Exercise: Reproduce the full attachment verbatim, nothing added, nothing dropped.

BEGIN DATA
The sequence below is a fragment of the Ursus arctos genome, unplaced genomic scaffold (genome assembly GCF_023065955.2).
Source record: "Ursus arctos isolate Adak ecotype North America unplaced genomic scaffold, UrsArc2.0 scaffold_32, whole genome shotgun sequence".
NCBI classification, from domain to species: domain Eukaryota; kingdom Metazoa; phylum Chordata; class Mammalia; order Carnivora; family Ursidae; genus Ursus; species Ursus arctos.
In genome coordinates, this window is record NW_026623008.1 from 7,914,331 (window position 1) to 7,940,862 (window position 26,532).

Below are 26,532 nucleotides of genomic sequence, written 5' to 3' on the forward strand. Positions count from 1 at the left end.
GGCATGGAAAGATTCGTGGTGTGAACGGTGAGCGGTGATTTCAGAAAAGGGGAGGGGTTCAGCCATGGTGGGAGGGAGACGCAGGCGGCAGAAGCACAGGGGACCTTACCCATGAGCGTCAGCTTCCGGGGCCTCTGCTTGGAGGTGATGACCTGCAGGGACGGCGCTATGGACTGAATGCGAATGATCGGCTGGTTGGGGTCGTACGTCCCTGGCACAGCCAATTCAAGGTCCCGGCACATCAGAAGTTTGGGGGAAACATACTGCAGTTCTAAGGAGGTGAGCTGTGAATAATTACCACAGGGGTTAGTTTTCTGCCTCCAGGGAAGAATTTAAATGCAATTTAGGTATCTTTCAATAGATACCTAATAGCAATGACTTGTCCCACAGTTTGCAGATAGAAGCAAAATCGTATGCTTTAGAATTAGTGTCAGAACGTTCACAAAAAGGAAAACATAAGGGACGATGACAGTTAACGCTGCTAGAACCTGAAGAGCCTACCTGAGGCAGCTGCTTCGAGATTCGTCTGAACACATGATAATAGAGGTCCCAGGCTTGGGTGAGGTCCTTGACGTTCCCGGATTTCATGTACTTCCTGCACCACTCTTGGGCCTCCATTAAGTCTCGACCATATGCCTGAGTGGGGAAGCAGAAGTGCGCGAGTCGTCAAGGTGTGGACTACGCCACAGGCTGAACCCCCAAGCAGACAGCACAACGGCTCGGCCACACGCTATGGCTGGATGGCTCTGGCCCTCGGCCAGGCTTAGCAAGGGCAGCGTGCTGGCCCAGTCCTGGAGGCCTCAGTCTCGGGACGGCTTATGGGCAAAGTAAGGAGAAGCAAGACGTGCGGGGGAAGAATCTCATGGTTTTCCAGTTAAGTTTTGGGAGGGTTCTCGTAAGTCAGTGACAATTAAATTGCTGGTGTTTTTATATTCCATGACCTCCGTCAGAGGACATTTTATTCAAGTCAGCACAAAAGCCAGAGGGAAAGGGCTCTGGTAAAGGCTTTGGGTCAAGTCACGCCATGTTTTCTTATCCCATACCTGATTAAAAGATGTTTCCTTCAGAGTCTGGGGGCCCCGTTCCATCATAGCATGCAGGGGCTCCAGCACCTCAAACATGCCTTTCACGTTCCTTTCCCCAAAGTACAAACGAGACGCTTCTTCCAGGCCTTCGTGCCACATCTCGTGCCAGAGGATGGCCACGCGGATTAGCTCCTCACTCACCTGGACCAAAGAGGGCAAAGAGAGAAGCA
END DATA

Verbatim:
The sequence below is a fragment of the Ursus arctos genome, unplaced genomic scaffold (genome assembly GCF_023065955.2).
Source record: "Ursus arctos isolate Adak ecotype North America unplaced genomic scaffold, UrsArc2.0 scaffold_32, whole genome shotgun sequence".
NCBI classification, from domain to species: domain Eukaryota; kingdom Metazoa; phylum Chordata; class Mammalia; order Carnivora; family Ursidae; genus Ursus; species Ursus arctos.
In genome coordinates, this window is record NW_026623008.1 from 7,914,331 (window position 1) to 7,940,862 (window position 26,532).

Below are 26,532 nucleotides of genomic sequence, written 5' to 3' on the forward strand. Positions count from 1 at the left end.
GGCATGGAAAGATTCGTGGTGTGAACGGTGAGCGGTGATTTCAGAAAAGGGGAGGGGTTCAGCCATGGTGGGAGGGAGACGCAGGCGGCAGAAGCACAGGGGACCTTACCCATGAGCGTCAGCTTCCGGGGCCTCTGCTTGGAGGTGATGACCTGCAGGGACGGCGCTATGGACTGAATGCGAATGATCGGCTGGTTGGGGTCGTACGTCCCTGGCACAGCCAATTCAAGGTCCCGGCACATCAGAAGTTTGGGGGAAACATACTGCAGTTCTAAGGAGGTGAGCTGTGAATAATTACCACAGGGGTTAGTTTTCTGCCTCCAGGGAAGAATTTAAATGCAATTTAGGTATCTTTCAATAGATACCTAATAGCAATGACTTGTCCCACAGTTTGCAGATAGAAGCAAAATCGTATGCTTTAGAATTAGTGTCAGAACGTTCACAAAAAGGAAAACATAAGGGACGATGACAGTTAACGCTGCTAGAACCTGAAGAGCCTACCTGAGGCAGCTGCTTCGAGATTCGTCTGAACACATGATAATAGAGGTCCCAGGCTTGGGTGAGGTCCTTGACGTTCCCGGATTTCATGTACTTCCTGCACCACTCTTGGGCCTCCATTAAGTCTCGACCATATGCCTGAGTGGGGAAGCAGAAGTGCGCGAGTCGTCAAGGTGTGGACTACGCCACAGGCTGAACCCCCAAGCAGACAGCACAACGGCTCGGCCACACGCTATGGCTGGATGGCTCTGGCCCTCGGCCAGGCTTAGCAAGGGCAGCGTGCTGGCCCAGTCCTGGAGGCCTCAGTCTCGGGACGGCTTATGGGCAAAGTAAGGAGAAGCAAGACGTGCGGGGGAAGAATCTCATGGTTTTCCAGTTAAGTTTTGGGAGGGTTCTCGTAAGTCAGTGACAATTAAATTGCTGGTGTTTTTATATTCCATGACCTCCGTCAGAGGACATTTTATTCAAGTCAGCACAAAAGCCAGAGGGAAAGGGCTCTGGTAAAGGCTTTGGGTCAAGTCACGCCATGTTTTCTTATCCCATACCTGATTAAAAGATGTTTCCTTCAGAGTCTGGGGGCCCCGTTCCATCATAGCATGCAGGGGCTCCAGCACCTCAAACATGCCTTTCACGTTCCTTTCCCCAAAGTACAAACGAGACGCTTCTTCCAGGCCTTCGTGCCACATCTCGTGCCAGAGGATGGCCACGCGGATTAGCTCCTCACTCACCTGGACCAAAGAGGGCAAAGAGAGAAGCA